The use of tapped r in the more prestigious forms of British English has declined almost to vanishing point over the past century, but it seems to have lasted longer on the stage. The tap may have been cultivated out of a belief that it “projects” better than an approximant, or even from the longstanding notion that Italian represents an ideal for vocal production. (Taps, and trills, still persist in the singing of English in classical music.) And from a sound-symbolic point of view, an abrupt strike of the tongue to the alveolar ridge is probably more dramatic than a smooth approximation with little or no contact.
Here, to illustrate the classical theatrical tradition of tapping, is Laurence Olivier in Shakespeare:
(As with Dalton, there seems to be a tendency to avoid the tap after t and d.)
When I was young, the tapped r was widely associated with one individual above all others: Noel Coward. Coward (pictured above, next to Dalton) is less of a household name now than he used to be. He was very roughly a Stephen Fry of his day, though even more accomplished: a multi-talented (and gay) writer-actor-wit whose image as a performer was a posh, old-fashioned stereotype of Englishness. His output included iconic dramas of English stoicism like the film Brief Encounter, musicals (he composed too) and comic songs like Mad Dogs and Englishmen.
Coward was also a close friend and neighbour in Jamaica of James Bond’s creator Ian Fleming. He was best man at Fleming’s wedding there 60 years ago, during the writing of Casino Royale. (Fleming, by the way, pronounced it Casino ˈɹɔɪəl, not ɹɔɪˈæl or ɹɔɪˈɑːl.)
Nothing represented Coward’s old-fashioned poshness and theatricality more than his trademark taps. Mad Dogs and Englishmen begins
In t[ɾ]opical climes the[ɾ]are certain times of day, when all the citizens [ɾ]etire to take their clothes off and perspire. It’s one of those [ɾ]ules that the g[ɾ]eatest fools obey…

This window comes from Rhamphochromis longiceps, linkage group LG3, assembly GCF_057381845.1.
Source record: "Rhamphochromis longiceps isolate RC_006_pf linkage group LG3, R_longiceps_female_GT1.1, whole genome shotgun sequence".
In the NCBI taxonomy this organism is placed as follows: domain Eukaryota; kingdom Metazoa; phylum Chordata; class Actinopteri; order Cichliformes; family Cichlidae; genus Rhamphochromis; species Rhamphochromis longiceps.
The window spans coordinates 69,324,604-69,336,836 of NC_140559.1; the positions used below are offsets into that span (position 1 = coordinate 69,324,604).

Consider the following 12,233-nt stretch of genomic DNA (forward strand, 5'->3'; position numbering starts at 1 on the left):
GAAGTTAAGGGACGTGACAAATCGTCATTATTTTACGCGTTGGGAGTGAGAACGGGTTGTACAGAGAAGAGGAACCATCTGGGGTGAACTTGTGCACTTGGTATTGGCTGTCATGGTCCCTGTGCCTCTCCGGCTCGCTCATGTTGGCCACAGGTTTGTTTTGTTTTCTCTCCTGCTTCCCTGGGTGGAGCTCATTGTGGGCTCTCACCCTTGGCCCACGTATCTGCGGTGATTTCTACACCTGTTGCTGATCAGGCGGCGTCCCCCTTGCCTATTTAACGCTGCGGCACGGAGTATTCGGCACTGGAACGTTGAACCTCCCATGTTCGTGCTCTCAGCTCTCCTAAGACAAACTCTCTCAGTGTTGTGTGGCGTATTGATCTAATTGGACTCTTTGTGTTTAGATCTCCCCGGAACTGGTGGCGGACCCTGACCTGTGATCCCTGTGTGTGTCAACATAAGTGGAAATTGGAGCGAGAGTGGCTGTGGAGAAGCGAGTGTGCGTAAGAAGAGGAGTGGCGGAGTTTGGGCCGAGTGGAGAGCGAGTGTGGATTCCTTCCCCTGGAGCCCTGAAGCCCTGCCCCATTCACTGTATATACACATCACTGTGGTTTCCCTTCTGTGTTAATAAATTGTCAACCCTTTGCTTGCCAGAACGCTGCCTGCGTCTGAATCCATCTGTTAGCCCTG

(Coward there is using the tap in every prevocalic environment, even after t and z.)
Tapping isn’t the only feature of Dalton’s speech which seems rather “stagey”. He also has a marked habit of clearly releasing final plosives which in more natural speech would be “masked” by a following consonant. (Eg natives practically never explode the final consonants of lap and olympic in laptop or olympic games.) I’m a fan of Dalton’s, and his first Bond film The Living Daylights is one of the better ones, but for me he does mar the punchline of its pre-titles sequence by fussily articulating both t’s in make that two:
I sometime hyper-articulate like this when I’m teaching and/or talking to non-natives. Many actors, I believe, have been taught always to explode their endings; but there’s a fine line between clarity and artificiality. Here is the young Dalton in The Lion in Winter saying it comes and goes:
We can plausibly attribute those unmasked plosives on it and and to the character’s calculating manipulativeness. But with high-level non-natives who want to sound more native, that’s a kind of pronunciation I try to reduce.
What I find striking is that the tap and the non-masking don’t make Dalton sound either posh or old-fashioned. This, I think, is because they’re countered by other characteristics which are progressive and/or regional. As early as 1968, for example, we find Dalton using monophthongal SQUARE:
His STRUT varies between the ʌ type:
and something more like schwa (here both as Bond and in interviews):